# I Hi, how to find the magnitude of a rotating vector?

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1. Aug 19, 2016

### rashida564

i get stuck in how to find the magnitude of rotating vector . why say that |dA/dt|=A(dθ/dt) but who we can derive it or interpret this fact

2. Aug 20, 2016

### Simon Bridge

Start from the definitions.

3. Aug 20, 2016

### rashida564

the rotating vector have a constant magnitude but it change it's angle by the time

4. Aug 21, 2016

### Simon Bridge

OK. So write that out mathematically.

5. Aug 23, 2016

### rashida564

write the definition mathematically

6. Aug 24, 2016

### Simon Bridge

Do you not know how to write down the equation for a rotating vector?
A vector in rectangular coordinates is written: $\vec v = v_x\hat\imath + v_y\hat\jmath$
The magnitude of that vector is $|\vec v| = v = \sqrt{v_x^2+v_y^2}$

If the vector makes angle $\theta$ to the x-axis, then:
$v_x=v\cos\theta,\; v_y=v\sin\theta$
If the vector rotates, then $\theta$ is a function of time.

From there, and the definition of the derivative, you can derive and interpret the relation yourself.
So here is your task: prove $\big|\frac{d}{dt} \vec v(t) \big| = v\frac{d}{dt}\theta(t)$

Last edited: Aug 24, 2016
7. Aug 25, 2016

### rashida564

let v=r
dr/dt = lim Δt→0 Δr/Δt
Δr=2rsin(θ/2)
Δr≈rθ
dr/dt=lim Δt→0 Δrθ/Δt
|dt/dt| = r(dθ/dt)
is it correct

8. Aug 26, 2016

### Simon Bridge

No. dt/dt = 1, your delta-r is a non sequitur... basically, what you wrote is nonsense.
It looks like you need to revise your notes about writing vectors.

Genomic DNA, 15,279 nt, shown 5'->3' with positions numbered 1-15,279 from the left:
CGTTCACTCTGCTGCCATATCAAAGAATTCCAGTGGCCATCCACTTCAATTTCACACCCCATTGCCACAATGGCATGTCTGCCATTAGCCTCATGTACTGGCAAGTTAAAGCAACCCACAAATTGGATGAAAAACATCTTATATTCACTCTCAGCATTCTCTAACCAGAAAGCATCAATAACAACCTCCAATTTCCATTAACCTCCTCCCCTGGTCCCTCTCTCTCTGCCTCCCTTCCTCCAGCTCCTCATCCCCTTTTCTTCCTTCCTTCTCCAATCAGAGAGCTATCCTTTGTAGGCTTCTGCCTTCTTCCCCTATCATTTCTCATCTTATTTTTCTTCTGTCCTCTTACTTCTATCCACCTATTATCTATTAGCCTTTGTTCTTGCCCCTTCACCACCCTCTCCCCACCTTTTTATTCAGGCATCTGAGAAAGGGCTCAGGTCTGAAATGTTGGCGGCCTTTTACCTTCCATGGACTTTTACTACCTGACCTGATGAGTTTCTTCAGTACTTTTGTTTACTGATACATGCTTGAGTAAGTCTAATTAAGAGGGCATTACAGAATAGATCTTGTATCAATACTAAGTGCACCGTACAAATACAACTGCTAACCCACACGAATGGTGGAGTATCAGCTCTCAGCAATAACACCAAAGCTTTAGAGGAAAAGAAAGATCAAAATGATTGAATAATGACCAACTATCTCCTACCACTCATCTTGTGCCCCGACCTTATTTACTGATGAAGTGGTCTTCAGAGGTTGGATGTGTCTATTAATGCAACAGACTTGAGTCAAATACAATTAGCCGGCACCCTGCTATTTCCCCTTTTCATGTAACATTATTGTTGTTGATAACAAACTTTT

9. Aug 26, 2016

### rashida564

i saw the explanation from Kleppner and Kolenkow book

10. Aug 29, 2016

### Simon Bridge

What explanation?
Reread post #6. If you will not take advise I cannot help you.
Do you know how to write a vector?

Last edited: Aug 29, 2016
11. Aug 29, 2016

### rashida564

a vector in rectangular coordinates system is written by it's x and y component
then we should write the vector as vcos(θ)i+vsin(θ) j

12. Aug 30, 2016

### Simon Bridge

Well done... so write that out, A= or whatever letter you wsnt to use for a vector.
Then differentiate both sides with respect to time ... you will need the chain rule because $\theta$ is a function of time.

13. Sep 1, 2016

### rashida564

dA/dt=-sin(θ)dθ/dt i +vcos(θ)dθ/dt j

14. Sep 1, 2016

### Svein

You forgot the v in front of sin(θ). Now figure out what angle there is between A and dA/dt .

15. Sep 2, 2016

### Simon Bridge

Don't worry about the angle... it's a shortcut but you don't need to figure that out.
Your next step is to find the magnatude. Don't forget that |A| = v
Find the expression for |dA/dt| and simplify.

16. Sep 2, 2016

### rashida564

now i get it
|V|= √((-vsin(θ)dθ/dt)^2+(vcos(θ)dθ/dt)^2)
|V|=vdθ/dt*√(sin^2(θ)+cos^2(θ))
|V|=vdθ/dt

17. Sep 3, 2016

### Simon Bridge

Well done.
Sometimes you have to just go through the steps without knowing for sure where you will end up.
Of course I could just have told you ... but then you'd have missed out on that "ahah" moment.

18. Sep 4, 2016

### rashida564

thank you

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